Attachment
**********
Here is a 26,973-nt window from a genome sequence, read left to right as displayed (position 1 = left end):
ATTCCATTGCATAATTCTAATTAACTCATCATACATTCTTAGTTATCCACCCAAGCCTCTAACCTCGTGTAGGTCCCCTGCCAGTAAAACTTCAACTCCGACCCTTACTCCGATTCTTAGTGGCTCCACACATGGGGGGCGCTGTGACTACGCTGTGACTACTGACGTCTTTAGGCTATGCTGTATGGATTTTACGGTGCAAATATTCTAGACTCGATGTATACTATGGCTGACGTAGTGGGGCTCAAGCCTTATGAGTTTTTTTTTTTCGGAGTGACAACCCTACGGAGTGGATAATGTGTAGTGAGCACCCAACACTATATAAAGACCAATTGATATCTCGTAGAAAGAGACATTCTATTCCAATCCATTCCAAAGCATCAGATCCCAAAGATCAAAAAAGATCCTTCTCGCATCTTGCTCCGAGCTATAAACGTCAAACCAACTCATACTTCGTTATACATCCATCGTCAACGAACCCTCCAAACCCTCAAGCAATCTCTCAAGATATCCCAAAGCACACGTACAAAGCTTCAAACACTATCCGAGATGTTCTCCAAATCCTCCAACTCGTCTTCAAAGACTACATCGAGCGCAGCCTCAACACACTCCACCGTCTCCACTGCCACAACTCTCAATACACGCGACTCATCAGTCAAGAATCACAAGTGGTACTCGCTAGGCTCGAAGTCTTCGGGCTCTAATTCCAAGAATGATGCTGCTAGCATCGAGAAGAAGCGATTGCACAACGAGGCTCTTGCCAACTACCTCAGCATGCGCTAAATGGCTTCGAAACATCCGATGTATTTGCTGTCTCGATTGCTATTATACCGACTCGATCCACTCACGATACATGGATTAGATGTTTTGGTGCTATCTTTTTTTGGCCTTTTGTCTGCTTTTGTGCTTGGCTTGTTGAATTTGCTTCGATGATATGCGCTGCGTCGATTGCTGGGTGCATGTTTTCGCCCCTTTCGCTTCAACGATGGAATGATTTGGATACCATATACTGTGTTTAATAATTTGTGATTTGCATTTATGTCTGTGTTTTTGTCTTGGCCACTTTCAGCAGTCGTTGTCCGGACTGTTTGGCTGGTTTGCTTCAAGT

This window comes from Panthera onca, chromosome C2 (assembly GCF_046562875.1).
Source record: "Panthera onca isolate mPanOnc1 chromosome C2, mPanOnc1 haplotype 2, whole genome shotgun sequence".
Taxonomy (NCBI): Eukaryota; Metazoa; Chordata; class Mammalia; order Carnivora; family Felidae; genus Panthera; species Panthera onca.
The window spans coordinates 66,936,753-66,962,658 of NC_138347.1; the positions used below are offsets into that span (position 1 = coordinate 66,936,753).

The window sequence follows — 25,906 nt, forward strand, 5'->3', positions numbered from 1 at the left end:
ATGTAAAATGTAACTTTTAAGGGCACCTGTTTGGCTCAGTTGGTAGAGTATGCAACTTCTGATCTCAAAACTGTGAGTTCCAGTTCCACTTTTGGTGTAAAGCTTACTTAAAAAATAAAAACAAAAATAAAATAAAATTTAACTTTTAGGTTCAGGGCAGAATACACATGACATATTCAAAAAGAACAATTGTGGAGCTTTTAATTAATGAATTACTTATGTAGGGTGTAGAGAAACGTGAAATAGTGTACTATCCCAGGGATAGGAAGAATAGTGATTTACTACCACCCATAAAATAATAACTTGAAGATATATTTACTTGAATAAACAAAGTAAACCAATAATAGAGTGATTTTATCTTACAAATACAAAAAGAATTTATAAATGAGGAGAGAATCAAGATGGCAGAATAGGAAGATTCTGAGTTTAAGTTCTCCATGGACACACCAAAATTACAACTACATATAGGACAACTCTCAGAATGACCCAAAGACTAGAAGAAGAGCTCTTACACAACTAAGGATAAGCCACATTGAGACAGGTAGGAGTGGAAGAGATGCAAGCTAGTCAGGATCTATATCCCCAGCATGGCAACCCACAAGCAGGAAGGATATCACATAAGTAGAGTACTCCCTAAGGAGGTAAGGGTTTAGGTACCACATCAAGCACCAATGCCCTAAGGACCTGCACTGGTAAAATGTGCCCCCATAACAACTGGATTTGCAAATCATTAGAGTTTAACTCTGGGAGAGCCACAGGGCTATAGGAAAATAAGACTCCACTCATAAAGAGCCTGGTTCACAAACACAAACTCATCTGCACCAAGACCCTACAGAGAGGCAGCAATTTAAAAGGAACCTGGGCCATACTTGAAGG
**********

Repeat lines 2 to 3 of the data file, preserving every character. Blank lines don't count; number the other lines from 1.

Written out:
ATTCCATTGCATAATTCTAATTAACTCATCATACATTCTTAGTTATCCACCCAAGCCTCTAACCTCGTGTAGGTCCCCTGCCAGTAAAACTTCAACTCCGACCCTTACTCCGATTCTTAGTGGCTCCACACATGGGGGGCGCTGTGACTACGCTGTGACTACTGACGTCTTTAGGCTATGCTGTATGGATTTTACGGTGCAAATATTCTAGACTCGATGTATACTATGGCTGACGTAGTGGGGCTCAAGCCTTATGAGTTTTTTTTTTTCGGAGTGACAACCCTACGGAGTGGATAATGTGTAGTGAGCACCCAACACTATATAAAGACCAATTGATATCTCGTAGAAAGAGACATTCTATTCCAATCCATTCCAAAGCATCAGATCCCAAAGATCAAAAAAGATCCTTCTCGCATCTTGCTCCGAGCTATAAACGTCAAACCAACTCATACTTCGTTATACATCCATCGTCAACGAACCCTCCAAACCCTCAAGCAATCTCTCAAGATATCCCAAAGCACACGTACAAAGCTTCAAACACTATCCGAGATGTTCTCCAAATCCTCCAACTCGTCTTCAAAGACTACATCGAGCGCAGCCTCAACACACTCCACCGTCTCCACTGCCACAACTCTCAATACACGCGACTCATCAGTCAAGAATCACAAGTGGTACTCGCTAGGCTCGAAGTCTTCGGGCTCTAATTCCAAGAATGATGCTGCTAGCATCGAGAAGAAGCGATTGCACAACGAGGCTCTTGCCAACTACCTCAGCATGCGCTAAATGGCTTCGAAACATCCGATGTATTTGCTGTCTCGATTGCTATTATACCGACTCGATCCACTCACGATACATGGATTAGATGTTTTGGTGCTATCTTTTTTTGGCCTTTTGTCTGCTTTTGTGCTTGGCTTGTTGAATTTGCTTCGATGATATGCGCTGCGTCGATTGCTGGGTGCATGTTTTCGCCCCTTTCGCTTCAACGATGGAATGATTTGGATACCATATACTGTGTTTAATAATTTGTGATTTGCATTTATGTCTGTGTTTTTGTCTTGGCCACTTTCAGCAGTCGTTGTCCGGACTGTTTGGCTGGTTTGCTTCAAGT

This window comes from Panthera onca, chromosome C2 (assembly GCF_046562875.1).